A Brief History
On March 8, 1917, the United States Senate voted to adopt a procedure designed to limit the maddening practice of filibuster in Senate proceedings, a practice called cloture, or colloquially “the guillotine!” The rule was overwhelmingly approved by the Senate, with a vote of 76 for the measure and only 3 votes against adopting cloture. Perhaps you have heard of this term many times in recent years as the US Senate battles through tough times for bi-partisan actions and neither side having a clear majority.
As you may note from the date of the adoption of cloture, the World was wrapped up in a rather all consuming crisis, specifically World War I. US President Woodrow Wilson implored the Senate to adopt a means by which the filibuster that could bring the Senate to a screeching halt be countered in a way to keep the legislative process moving in light of critical world developments. During the crisis precipitated by German U-boat (submarine) warfare in the Atlantic, President Wilson sought legislation to allow US merchant ships to be armed for protection, and a group of a dozen anti-war Senators successfully filibustered the proposed bill, directly leading to the adoption of the “cloture” procedure to circumvent stifling filibusters. The invoking of cloture did not take place until 1919 when it was used to end a filibuster of debate to adopt the Treaty of Versailles.
The way cloture works, is that at least 16 Senators have to vote to invoke cloture on an issue in order to end a filibuster. Once invoked, the Senate can vote on an issue with a 3/5ths majority needed, or in today’s terms, 60 of the 100 Senators voting to accept an issue. One area not covered by the cloture procedure is debate about Senate rules. In the case of a filibuster over a proposed change in Senate rules, cloture is not allowed. An interesting aspect of cloture is that a full “Senate day” or work-day must pass between filing the petition for cloture and the subsequent vote. Cloture must be presented by the Senate majority leader. In the matter of changing Senate rules, a 2/3rds majority is required instead of the usual 3/5ths. In the case of Presidential nomination for appointments, a mere simple majority is required for adoption, a fairly recent change that was enacted in 2013, and expanded in 2017 to include Presidential nominations to the Supreme Court. (With only a simple majority needed to pass a nominee to an appointment to the Supreme Court, the bi-partisan nature demanded of a 3/5ths or 2/3rds majority makes partisan appointments much more possible in the event a single party controls both the Presidency and the Senate.)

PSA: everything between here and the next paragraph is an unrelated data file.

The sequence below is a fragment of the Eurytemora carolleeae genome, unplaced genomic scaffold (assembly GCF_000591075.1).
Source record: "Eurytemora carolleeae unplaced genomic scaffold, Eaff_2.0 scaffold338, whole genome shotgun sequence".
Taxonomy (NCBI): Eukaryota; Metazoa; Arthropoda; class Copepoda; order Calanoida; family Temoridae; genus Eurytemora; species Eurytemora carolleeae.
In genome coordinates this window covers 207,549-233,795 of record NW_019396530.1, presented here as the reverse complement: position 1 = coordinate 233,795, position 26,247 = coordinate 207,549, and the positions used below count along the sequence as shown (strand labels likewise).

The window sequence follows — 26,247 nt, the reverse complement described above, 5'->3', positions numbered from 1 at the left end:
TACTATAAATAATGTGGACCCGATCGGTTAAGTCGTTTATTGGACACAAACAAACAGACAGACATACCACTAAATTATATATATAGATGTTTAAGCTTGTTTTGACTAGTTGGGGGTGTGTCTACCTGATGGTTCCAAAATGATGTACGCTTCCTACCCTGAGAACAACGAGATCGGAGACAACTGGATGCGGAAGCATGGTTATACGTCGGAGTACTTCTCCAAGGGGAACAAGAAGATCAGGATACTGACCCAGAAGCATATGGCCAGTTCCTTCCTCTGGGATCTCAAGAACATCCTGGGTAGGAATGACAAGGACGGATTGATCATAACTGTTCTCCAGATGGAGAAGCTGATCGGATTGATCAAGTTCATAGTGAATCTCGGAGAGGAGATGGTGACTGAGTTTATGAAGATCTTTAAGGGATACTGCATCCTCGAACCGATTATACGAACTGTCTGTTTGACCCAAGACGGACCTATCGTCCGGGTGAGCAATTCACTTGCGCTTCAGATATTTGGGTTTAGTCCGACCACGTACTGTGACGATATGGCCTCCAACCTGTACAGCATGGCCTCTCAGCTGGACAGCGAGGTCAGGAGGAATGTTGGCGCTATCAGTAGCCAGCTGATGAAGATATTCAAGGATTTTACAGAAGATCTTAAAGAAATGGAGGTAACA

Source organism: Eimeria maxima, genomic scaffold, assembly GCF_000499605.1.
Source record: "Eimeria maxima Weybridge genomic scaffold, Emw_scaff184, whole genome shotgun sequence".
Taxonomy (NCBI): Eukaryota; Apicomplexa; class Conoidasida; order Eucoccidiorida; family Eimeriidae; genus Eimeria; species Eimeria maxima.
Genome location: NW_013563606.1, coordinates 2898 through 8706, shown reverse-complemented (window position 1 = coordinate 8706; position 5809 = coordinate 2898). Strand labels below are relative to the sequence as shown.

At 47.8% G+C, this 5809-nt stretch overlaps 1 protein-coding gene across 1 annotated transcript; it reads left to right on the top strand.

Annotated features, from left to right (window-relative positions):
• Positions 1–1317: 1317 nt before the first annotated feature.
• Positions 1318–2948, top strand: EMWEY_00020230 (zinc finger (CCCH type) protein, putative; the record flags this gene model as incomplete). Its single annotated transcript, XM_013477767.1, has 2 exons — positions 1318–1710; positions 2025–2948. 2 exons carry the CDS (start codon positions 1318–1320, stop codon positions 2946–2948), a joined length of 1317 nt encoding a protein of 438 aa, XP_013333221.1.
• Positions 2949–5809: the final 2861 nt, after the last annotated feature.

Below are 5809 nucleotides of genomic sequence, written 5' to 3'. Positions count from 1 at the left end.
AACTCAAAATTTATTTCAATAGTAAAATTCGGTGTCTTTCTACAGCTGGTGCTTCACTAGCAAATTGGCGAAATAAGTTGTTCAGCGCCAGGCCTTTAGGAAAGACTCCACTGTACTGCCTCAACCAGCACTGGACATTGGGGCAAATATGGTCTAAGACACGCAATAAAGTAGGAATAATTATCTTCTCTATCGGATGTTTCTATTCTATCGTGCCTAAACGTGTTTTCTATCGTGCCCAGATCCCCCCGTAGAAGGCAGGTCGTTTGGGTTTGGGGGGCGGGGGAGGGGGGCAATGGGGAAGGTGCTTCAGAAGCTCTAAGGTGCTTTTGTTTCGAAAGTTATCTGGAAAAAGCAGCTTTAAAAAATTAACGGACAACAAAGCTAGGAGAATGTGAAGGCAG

The cloture procedure, when invoked, allows only an additional 30 hours of debate on a subject, with individual Senators limited to a maximum of 1 hour floor time apiece. The addition and subtraction of amendments to the issue at hand are also greatly limited in the interest of moving things along without distracting tactics.
So why call the procedure cloture? Because the French term, “Clôture,” means “the act of terminating something,” in this case, meaning the termination of obstructive debate tactics, specifically, the filibuster. Other parliamentary countries also have such measures referred to as “closure” or “cloture,” and of course, by its nick-name, the guillotine!
Question for students (and subscribers): Should the US Senate simply require a simple majority vote on all matters? Why or why not? Please let us know in the comments section below this article.
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For more information, please see…
Gilgram, David. Filibusters, Cloture and Holds in the Senate. Nova Science Publishers, Inc, 2012.
Wawro, Gregory and Eric Shickler. Filibuster: Obstruction and Lawmaking in the U.S. Senate. Princeton University Press, 2013.
The featured image in this article, a headline in The Philadelphia Inquirer of 16 November 1919, reporting the first use of cloture by the United States Senate, is in the public domain in the United States because it was published (or registered with the U.S. Copyright Office) before January 1, 1926.